June 2013
Volume 54, Issue 15
ARVO Annual Meeting Abstract  |   June 2013
β1-integrin may be a direct regulator of EGR1 (Early Growth Response 1) within the lens
Author Affiliations & Notes
  • Anne Terrell
    Biological Sciences, University of Delaware, Newark, DE
  • Melinda Duncan
    Biological Sciences, University of Delaware, Newark, DE
  • Footnotes
    Commercial Relationships Anne Terrell, None; Melinda Duncan, None
  • Footnotes
    Support None
Investigative Ophthalmology & Visual Science June 2013, Vol.54, 3195. doi:
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      Anne Terrell, Melinda Duncan; β1-integrin may be a direct regulator of EGR1 (Early Growth Response 1) within the lens. Invest. Ophthalmol. Vis. Sci. 2013;54(15):3195.

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      © ARVO (1962-2015); The Authors (2016-present)

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Purpose: Integrins are heterodimeric transmembrane extracellular matrix receptors that regulate cell-to-cell and cell-to-ECM communication. Functional integrins require an α and a β subunit; β1-integrin is expressed in both epithelial and the fibers cells within the lens. Conditionally deleting β1-integrin from the lens at 12.5 dpc causes lens epithelial cells to become disorganized by 16.5 dpc with ectopic expression of fiber cell and EMT markers, and aberrant cell death by birth. Analysis of candidate genes based on their known roles in integrin and TGFβ pathways failed to explain the observed phenotype. Here we used an unbiased analysis of gene expression changes to identify the likely regulator of the β1-integrin null phenotype.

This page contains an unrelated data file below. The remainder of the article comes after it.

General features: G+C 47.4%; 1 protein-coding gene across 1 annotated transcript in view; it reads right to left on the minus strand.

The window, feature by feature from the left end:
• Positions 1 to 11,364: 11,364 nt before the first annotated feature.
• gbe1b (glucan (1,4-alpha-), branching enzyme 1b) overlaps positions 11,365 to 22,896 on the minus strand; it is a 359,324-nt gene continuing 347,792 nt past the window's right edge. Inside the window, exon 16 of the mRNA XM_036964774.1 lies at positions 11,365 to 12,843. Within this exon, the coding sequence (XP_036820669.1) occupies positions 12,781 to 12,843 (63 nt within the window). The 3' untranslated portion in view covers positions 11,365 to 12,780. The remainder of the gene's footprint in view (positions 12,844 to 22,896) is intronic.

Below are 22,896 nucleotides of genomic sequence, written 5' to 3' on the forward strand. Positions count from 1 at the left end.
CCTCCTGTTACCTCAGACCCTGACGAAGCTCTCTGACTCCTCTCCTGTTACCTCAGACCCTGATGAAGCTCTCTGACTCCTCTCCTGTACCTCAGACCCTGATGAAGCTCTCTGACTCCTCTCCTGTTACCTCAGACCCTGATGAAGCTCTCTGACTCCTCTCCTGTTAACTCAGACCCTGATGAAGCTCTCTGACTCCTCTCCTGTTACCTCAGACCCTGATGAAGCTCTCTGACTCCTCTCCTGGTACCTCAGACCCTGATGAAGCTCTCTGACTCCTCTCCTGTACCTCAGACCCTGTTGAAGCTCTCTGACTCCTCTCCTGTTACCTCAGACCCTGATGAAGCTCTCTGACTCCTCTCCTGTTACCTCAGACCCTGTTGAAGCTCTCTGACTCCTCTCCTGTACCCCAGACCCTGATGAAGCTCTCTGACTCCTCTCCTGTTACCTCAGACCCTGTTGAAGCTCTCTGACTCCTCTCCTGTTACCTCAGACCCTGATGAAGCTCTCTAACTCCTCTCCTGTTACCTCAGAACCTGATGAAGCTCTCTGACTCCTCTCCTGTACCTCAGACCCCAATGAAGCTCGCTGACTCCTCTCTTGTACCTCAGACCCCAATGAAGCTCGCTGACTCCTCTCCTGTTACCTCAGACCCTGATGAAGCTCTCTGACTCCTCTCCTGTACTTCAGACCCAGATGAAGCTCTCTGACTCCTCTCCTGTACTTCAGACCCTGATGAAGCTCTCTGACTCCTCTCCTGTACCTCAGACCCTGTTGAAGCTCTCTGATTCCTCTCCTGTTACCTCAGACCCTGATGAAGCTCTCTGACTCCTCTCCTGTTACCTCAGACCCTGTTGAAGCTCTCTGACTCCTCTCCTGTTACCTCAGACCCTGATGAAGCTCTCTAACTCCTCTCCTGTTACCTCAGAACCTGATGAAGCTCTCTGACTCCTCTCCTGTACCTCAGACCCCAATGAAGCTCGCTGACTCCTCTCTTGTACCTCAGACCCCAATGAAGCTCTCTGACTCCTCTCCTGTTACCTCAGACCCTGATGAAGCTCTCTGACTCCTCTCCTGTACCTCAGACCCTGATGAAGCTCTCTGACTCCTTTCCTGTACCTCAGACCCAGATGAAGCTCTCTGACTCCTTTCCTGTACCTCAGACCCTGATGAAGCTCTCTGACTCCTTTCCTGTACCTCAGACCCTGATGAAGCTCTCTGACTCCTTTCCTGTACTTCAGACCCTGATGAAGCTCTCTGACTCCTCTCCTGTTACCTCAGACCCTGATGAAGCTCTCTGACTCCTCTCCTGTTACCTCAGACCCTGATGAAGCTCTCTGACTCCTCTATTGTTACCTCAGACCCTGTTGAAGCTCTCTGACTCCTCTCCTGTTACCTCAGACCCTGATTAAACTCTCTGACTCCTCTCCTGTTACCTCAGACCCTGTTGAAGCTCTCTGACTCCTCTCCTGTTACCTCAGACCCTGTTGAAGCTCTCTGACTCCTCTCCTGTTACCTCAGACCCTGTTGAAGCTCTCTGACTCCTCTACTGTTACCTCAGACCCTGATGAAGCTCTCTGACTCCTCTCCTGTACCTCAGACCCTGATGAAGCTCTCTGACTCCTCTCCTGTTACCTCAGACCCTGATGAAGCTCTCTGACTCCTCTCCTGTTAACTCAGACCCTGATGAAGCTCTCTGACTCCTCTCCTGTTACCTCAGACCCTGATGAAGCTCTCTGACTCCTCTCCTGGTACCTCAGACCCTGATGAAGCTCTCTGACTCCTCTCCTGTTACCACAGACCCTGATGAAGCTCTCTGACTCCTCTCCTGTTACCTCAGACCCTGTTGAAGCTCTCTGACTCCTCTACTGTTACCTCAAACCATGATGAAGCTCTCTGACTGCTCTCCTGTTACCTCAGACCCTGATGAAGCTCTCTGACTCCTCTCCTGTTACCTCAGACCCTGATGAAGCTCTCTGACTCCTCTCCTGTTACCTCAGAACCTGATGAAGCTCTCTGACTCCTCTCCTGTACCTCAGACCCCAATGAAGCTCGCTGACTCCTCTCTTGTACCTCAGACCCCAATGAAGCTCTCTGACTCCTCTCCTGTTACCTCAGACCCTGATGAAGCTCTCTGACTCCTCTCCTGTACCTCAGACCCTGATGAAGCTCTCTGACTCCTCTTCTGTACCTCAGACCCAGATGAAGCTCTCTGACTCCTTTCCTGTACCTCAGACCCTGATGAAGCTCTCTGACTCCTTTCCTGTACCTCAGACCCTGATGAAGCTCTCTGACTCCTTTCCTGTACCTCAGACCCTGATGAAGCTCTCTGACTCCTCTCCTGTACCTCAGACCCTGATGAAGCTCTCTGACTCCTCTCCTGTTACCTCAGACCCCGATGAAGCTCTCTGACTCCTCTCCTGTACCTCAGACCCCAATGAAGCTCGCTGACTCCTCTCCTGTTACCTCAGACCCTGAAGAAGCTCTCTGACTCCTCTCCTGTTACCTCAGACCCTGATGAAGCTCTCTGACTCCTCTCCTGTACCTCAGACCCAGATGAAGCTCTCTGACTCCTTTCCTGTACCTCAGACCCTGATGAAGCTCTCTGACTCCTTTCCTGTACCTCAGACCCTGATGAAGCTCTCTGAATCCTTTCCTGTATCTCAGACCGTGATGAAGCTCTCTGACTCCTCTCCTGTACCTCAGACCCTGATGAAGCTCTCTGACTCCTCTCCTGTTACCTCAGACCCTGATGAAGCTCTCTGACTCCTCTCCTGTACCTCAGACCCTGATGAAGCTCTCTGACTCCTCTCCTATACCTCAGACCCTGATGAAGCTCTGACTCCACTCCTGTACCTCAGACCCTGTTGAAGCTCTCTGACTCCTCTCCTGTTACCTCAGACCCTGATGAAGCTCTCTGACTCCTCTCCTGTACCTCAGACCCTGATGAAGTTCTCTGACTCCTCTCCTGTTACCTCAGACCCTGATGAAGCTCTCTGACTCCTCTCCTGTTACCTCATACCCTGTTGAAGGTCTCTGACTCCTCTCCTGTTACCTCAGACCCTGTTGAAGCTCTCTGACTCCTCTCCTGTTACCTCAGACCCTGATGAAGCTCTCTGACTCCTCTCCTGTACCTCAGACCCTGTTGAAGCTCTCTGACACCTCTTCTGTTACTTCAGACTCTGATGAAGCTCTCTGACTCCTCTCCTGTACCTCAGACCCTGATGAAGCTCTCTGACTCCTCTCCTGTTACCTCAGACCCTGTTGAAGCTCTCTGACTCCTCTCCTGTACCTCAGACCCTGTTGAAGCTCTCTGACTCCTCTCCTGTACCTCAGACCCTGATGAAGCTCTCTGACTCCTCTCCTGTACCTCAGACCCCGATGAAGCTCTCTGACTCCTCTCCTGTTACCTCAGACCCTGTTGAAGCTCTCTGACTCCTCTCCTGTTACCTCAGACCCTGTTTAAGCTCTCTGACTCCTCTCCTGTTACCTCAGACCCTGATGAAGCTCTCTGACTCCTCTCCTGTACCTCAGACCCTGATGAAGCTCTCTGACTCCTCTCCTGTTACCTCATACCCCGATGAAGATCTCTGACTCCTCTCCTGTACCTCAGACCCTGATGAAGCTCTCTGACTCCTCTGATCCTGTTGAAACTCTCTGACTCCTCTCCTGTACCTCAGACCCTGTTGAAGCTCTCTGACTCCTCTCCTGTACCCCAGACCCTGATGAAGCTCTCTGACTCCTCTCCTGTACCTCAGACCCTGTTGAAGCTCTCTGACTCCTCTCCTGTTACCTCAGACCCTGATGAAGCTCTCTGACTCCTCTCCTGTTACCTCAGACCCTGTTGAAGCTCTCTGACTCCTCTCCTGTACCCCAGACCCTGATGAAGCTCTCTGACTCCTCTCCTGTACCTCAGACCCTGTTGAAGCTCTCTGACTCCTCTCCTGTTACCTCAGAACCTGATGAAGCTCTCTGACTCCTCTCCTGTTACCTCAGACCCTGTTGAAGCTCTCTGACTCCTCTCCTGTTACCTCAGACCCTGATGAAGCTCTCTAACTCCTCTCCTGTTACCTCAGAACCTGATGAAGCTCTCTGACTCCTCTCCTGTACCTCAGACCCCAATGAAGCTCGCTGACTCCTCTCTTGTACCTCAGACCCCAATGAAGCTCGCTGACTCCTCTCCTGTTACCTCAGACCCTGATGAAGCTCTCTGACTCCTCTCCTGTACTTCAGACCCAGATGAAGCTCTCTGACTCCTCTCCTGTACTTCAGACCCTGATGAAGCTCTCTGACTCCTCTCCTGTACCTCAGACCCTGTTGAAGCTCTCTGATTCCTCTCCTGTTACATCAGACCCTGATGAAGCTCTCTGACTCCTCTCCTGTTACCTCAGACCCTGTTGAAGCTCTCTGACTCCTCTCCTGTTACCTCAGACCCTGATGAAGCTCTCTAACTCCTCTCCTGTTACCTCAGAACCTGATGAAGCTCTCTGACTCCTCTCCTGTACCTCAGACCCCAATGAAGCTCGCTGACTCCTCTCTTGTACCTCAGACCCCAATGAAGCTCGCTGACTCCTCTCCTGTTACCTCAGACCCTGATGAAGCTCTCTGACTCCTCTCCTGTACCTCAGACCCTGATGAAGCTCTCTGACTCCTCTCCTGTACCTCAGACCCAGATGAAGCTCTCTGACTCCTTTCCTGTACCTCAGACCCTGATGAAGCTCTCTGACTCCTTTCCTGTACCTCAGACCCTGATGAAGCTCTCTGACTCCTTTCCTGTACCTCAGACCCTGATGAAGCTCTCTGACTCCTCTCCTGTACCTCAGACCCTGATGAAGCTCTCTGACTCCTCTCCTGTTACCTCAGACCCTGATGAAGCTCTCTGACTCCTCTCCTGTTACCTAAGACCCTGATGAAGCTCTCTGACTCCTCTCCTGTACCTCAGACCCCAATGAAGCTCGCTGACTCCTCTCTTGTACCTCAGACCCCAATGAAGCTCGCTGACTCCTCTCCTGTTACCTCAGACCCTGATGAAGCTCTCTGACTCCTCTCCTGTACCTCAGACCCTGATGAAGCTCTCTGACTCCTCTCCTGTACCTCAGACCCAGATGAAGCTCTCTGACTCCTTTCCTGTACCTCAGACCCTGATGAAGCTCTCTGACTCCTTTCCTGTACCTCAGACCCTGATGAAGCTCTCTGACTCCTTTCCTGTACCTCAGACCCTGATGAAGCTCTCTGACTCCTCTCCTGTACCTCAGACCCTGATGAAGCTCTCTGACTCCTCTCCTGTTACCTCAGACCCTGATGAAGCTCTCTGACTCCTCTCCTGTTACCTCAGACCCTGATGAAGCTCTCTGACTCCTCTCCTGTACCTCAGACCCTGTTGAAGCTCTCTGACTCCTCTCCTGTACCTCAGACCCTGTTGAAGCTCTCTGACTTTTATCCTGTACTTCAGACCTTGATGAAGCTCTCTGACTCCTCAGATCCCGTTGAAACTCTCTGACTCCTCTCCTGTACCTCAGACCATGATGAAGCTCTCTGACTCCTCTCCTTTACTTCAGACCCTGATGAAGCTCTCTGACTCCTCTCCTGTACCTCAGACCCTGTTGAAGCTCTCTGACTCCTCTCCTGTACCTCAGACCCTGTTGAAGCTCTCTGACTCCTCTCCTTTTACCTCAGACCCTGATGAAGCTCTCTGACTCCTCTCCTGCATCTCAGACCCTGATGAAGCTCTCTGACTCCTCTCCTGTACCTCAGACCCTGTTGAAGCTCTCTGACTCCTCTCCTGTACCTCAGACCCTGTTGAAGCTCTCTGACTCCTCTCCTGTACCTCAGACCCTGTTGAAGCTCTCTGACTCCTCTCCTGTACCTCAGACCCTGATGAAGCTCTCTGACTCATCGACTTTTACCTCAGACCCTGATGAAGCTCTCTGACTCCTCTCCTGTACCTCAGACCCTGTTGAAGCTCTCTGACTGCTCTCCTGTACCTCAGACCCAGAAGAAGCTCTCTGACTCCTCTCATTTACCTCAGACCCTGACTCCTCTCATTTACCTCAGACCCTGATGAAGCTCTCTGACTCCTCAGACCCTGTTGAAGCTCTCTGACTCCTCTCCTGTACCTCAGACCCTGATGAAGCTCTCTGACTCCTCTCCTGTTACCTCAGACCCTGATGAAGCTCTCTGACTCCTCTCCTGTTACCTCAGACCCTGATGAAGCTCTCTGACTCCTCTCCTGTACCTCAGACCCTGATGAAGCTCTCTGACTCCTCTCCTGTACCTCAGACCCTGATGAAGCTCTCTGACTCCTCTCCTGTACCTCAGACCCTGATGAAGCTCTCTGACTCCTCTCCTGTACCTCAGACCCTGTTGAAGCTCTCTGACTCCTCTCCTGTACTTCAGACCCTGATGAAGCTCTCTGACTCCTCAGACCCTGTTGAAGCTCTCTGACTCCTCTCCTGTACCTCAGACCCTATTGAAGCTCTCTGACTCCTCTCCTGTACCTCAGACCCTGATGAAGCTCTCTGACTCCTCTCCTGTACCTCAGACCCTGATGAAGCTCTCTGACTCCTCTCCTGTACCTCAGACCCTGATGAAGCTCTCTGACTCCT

Methods: Next generation RNA-sequencing was used to determine gene transcript abundance in 15.5 dpc C57BL/6 and β1MLR10-cKO lenses. Reads Per Million per Kilobase (RPMK) was used to determine gene transcript abundance. Differentially expressed genes were determined by filtering criteria: mean RPMK ≥ 1, P-value ≤ 0.05, and fold change ≥ 2. Differentially expressed genes were validated via qRT-PCR and immunohistochemistry.

Results: Comparing wild-type lenses with β1MLR10-cKO lenses revealed that less than 50 genes were differentially expressed three days after the deletion of β1-integrin and one day prior to the onset of the phenotype including: EGR1, MT1, Nab2, Tsc2, FGF12 and αSMA. EGR1, a transcription factor which can be directly regulated by integrin signaling, also directly regulates MT1, Nab2, FGF12, αSMA and Tsc2 in other tissues. At 14.5 dpc, qRT-PCR validated that EGR1 and Nab2 were 7.4 and 5.7 fold increased, respectively. The level of EGR1 remained high in the embryonic lens and was greater than 4 fold increased at 16.5 dpc. Immunolocalization showed that EGR1 was also increased at the protein level at 15.5 and 16.5 dpc.

Conclusions: In the lens, the expression of EGR1, previously shown to negatively regulate the growth of both the eye and lens during the pathogenesis of myopia, appears to be negatively regulated by β1-integrins. Since EGR1 has been found to be a regulator of αSMA, TGFβ1, PTEN, fibronectin and p53 expression in other tissues; it is likely that EGR1 is a major mediator of the β1MLR10-cKO lens phenotype. Future work will investigate the role that EGR1 plays in lens pathology and how β1-integrin regulates its expression levels in the lens.

Keywords: 714 signal transduction • 497 development • 740 transgenics/knock-outs  

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